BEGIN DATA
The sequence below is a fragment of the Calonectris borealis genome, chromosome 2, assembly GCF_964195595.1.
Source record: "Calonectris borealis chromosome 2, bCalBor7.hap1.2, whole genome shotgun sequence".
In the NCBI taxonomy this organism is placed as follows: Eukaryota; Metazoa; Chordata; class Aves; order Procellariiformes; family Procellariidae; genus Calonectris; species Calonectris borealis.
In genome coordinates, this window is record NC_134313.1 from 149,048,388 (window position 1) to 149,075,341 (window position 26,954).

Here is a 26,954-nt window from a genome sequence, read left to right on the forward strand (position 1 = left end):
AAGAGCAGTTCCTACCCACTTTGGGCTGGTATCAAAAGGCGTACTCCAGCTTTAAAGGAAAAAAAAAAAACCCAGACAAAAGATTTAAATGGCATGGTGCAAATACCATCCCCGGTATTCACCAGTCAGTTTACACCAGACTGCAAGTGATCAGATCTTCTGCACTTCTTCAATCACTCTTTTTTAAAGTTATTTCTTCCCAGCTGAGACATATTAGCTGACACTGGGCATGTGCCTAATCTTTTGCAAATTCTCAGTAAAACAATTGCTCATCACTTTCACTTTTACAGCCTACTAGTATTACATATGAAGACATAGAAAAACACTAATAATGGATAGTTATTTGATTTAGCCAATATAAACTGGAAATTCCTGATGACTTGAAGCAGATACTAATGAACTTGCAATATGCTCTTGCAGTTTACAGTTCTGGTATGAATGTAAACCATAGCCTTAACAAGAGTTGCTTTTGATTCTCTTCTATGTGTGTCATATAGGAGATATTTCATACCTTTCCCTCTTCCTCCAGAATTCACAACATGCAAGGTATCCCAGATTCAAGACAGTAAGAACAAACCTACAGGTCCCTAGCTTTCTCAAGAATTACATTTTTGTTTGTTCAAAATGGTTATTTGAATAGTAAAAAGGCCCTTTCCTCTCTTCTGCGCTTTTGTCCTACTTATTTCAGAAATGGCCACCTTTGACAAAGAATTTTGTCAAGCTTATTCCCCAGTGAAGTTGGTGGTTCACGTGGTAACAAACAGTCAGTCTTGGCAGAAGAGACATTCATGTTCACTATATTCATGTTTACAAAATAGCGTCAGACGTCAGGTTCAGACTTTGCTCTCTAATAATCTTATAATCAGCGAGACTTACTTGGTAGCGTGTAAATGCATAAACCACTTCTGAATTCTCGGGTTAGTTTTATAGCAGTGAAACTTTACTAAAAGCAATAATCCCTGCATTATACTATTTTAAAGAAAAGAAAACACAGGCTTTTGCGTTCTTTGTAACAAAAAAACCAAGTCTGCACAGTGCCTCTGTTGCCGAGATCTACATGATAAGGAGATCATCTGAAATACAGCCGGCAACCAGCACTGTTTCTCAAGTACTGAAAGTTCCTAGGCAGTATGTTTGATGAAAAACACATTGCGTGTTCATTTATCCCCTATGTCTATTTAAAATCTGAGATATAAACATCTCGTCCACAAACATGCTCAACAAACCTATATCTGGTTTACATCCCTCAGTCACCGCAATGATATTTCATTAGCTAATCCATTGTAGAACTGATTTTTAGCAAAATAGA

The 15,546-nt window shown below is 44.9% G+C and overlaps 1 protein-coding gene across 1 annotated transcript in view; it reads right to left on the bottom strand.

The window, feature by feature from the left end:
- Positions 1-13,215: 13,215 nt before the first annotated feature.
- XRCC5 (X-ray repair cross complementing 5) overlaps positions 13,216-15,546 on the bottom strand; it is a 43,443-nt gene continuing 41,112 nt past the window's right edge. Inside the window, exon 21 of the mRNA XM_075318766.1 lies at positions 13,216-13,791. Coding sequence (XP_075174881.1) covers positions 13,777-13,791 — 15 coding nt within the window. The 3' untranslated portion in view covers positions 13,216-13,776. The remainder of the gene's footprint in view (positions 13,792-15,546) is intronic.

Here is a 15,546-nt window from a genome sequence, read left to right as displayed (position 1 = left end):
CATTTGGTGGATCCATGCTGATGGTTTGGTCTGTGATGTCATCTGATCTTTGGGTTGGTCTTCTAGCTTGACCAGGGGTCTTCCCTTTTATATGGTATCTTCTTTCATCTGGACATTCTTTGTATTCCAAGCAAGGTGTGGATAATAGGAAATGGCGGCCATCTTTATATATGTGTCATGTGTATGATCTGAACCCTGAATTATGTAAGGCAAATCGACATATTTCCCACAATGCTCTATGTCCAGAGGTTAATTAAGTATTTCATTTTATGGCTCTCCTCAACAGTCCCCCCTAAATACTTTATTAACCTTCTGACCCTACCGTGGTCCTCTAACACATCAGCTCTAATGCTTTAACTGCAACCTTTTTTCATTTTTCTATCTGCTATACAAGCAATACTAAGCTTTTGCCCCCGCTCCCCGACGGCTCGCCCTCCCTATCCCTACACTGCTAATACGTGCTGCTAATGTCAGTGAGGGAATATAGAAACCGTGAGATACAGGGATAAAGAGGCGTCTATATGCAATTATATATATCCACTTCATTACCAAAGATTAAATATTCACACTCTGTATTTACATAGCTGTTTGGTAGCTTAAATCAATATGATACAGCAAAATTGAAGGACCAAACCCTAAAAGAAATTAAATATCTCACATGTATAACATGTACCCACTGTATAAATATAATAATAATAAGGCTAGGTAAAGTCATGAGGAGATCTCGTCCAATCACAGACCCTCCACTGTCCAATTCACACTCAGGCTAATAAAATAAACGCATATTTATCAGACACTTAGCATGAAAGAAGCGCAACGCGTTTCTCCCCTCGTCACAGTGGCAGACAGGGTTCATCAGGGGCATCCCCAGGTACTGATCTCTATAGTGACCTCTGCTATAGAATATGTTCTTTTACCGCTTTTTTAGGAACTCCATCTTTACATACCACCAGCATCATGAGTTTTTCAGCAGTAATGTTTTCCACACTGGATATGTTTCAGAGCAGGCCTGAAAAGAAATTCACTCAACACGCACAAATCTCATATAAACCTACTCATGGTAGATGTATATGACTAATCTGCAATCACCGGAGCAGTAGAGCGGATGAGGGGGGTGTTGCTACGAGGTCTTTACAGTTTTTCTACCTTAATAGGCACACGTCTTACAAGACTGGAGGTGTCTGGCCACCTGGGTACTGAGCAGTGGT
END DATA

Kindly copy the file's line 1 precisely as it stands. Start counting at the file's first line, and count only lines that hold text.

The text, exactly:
The sequence below is a fragment of the Calonectris borealis genome, chromosome 2, assembly GCF_964195595.1.